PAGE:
Azusa Pacific University removes ban on gay relationships…again.

Last Fall, I wrote about Azusa Pacific University’s (APU) removal of the ban on gay relationships among its students. Days later, the trustees voted to reverse the administration and to reinstate the ban. Today, The San Gabriel Valley Tribune reports that Azusa Pacific University has removed its ban on homosexual relationships yet again. From the report:

Azusa Pacific University again has lifted a ban on LGBTQ relationships on campus.

The university Board of Trustees directed administrators to update the student handbook for undergraduate students, campus spokeswoman Rachel White confirmed. The changes specifically removed language that barred LGBTQ relationships as part of a standing ban on pre-marital sex.

The update, enacted Thursday, demonstrates Azusa Pacific’s commitment to “uniform standards of behavior for all students, applied equally and in a nondiscriminatory fashion,” according to university Provost Mark Stanton.

“APU is an open-enrollment institution, which does not require students to be Christian to attend, and the handbook conveys our commitment to treating everyone with Christ-like care and civility,” Stanton said in a statement. “Our values are unchanged and the APU community remains unequivocally biblical in our Christian evangelical identity.”

Why is the university claiming that its biblical values haven’t changed even as they announce the removal of the ban on homosexual relationships? This is a little bit confusing, but hang with me here as I try to sort out what this change means.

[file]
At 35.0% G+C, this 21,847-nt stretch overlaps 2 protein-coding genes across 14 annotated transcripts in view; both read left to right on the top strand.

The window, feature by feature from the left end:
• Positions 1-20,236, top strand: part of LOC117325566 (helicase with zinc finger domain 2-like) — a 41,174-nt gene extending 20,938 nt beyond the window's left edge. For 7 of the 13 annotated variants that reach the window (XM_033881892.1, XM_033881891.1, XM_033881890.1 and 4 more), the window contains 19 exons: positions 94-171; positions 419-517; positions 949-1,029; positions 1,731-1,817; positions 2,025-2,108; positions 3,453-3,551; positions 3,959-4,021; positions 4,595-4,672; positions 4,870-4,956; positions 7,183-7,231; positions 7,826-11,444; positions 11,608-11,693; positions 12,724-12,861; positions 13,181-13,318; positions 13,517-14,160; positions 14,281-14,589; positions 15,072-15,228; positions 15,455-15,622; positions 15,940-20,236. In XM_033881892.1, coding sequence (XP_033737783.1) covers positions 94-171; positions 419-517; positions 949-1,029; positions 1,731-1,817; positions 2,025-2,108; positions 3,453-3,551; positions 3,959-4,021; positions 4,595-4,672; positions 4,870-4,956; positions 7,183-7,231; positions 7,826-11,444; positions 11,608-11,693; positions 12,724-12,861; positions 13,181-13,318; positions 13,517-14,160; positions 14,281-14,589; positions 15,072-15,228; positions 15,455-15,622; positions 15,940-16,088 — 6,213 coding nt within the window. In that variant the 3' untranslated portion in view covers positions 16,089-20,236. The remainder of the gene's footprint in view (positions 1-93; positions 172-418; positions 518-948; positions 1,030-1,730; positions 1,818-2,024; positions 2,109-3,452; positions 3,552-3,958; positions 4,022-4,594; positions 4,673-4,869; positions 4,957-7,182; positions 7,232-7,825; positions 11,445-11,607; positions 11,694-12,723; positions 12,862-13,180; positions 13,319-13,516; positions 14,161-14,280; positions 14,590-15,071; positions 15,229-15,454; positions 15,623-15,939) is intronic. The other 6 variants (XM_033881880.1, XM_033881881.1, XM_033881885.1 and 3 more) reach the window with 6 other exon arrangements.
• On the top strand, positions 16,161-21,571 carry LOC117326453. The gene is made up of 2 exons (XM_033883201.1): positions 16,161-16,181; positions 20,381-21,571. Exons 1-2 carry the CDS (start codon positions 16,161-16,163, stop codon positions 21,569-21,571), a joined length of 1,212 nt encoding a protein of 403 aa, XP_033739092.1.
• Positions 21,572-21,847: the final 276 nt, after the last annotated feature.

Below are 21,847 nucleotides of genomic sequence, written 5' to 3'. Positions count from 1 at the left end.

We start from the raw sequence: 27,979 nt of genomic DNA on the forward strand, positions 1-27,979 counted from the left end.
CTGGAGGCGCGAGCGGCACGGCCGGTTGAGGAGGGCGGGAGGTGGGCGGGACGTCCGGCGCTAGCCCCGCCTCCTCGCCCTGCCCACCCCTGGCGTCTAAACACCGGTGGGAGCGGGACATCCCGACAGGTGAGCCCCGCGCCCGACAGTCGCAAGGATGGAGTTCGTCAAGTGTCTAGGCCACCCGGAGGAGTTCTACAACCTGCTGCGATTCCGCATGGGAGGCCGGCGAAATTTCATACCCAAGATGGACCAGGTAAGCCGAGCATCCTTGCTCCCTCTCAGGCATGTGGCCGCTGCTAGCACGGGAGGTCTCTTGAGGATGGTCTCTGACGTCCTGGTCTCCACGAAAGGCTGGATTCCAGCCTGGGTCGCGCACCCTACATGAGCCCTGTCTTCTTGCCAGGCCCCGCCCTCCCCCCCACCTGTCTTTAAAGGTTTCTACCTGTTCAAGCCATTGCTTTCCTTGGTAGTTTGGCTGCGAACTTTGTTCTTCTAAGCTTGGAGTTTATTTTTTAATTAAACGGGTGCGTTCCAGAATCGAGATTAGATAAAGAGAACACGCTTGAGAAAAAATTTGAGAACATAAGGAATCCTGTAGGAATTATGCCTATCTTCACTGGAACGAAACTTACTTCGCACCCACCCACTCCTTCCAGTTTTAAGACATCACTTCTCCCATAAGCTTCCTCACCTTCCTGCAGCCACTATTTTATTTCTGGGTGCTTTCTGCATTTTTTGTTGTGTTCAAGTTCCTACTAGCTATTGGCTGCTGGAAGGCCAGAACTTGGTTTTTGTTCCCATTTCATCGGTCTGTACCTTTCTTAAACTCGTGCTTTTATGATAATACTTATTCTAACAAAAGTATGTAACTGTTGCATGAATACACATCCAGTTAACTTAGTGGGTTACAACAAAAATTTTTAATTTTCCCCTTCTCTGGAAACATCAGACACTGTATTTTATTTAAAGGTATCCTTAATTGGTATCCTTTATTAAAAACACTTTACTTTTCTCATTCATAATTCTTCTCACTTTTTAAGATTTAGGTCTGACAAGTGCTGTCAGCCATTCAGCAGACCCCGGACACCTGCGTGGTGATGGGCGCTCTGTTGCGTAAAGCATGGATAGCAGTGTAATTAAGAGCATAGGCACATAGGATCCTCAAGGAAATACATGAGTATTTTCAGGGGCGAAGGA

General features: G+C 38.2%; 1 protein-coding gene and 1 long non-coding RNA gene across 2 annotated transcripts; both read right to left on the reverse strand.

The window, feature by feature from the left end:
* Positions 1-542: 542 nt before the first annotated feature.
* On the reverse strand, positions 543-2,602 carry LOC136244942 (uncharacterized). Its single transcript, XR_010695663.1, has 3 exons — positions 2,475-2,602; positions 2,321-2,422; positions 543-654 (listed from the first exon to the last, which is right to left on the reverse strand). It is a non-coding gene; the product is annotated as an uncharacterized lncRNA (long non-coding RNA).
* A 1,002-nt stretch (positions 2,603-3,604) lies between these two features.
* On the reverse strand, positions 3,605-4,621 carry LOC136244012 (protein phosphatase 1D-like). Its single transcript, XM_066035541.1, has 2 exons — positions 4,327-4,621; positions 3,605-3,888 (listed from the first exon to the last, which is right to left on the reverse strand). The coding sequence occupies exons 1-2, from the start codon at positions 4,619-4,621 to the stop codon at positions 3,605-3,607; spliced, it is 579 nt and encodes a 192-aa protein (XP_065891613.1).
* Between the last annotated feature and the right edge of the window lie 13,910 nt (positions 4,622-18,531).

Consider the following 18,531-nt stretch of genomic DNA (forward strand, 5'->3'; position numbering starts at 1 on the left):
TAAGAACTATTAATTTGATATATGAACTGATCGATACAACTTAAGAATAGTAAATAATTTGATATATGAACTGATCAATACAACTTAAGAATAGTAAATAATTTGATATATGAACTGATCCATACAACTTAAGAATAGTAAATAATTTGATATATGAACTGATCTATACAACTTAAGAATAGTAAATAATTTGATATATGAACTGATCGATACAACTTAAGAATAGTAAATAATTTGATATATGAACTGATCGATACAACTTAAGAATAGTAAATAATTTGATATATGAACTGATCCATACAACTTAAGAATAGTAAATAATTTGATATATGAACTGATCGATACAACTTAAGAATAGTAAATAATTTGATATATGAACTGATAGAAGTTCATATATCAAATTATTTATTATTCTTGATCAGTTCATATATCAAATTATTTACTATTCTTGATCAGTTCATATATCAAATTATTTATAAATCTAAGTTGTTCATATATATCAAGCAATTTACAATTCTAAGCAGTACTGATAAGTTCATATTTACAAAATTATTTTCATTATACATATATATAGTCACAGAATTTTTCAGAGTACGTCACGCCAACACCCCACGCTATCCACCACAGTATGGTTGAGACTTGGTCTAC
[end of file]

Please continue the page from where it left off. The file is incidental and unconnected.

Notice how the school is now parsing things up. The school’s standards of conduct now simply ban “sexual intimacy outside the context of marriage,” where marriage is defined as the union of one man and one woman (10.1 Inappropriate Sexual Behavior). As long as students avoid “sexual intimacy” outside marriage, they are now free to pursue whatever romantic relationships they please—gay, straight, or otherwise. In other words, homosexual romance seems to be permitted so long as no “sexual intimacy” is involved.

Why would the school remove (for the second time!) the ban on homosexual relationships? Provost Mark Stanton says that the change shows that APU is committed to “uniform standards of behavior for all students, applied equally and in a nondiscriminatory fashion” (emphasis mine). Notice the Provost’s concern about discrimination. APU had been under fire from student groups on this very point. These groups not only claimed to identify discriminatory inconsistencies in APU’s student handbook, but they also claimed that these policies put the school out of step with accreditors and licensing agencies.

What was the discriminatory inconsistency? While the handbook banned “homosexual relationships,” it also banned creating a “hostile environment” for any student on the basis of their “sexual orientation” or “gender identity” (“Harassment“). The activists argued that it was inconsistent for APU to allow celibate heterosexual romance while banning celibate homosexual romance. Such a ban resulted in a “hostile environment” for homosexually oriented students, which is a violation of APU’s own community standards, which make “sexual orientation” and “gender identity” into protected classes.

Last Fall, APU’s student government passed a resolution demanding clarification on this point. Among other things, the resolution says: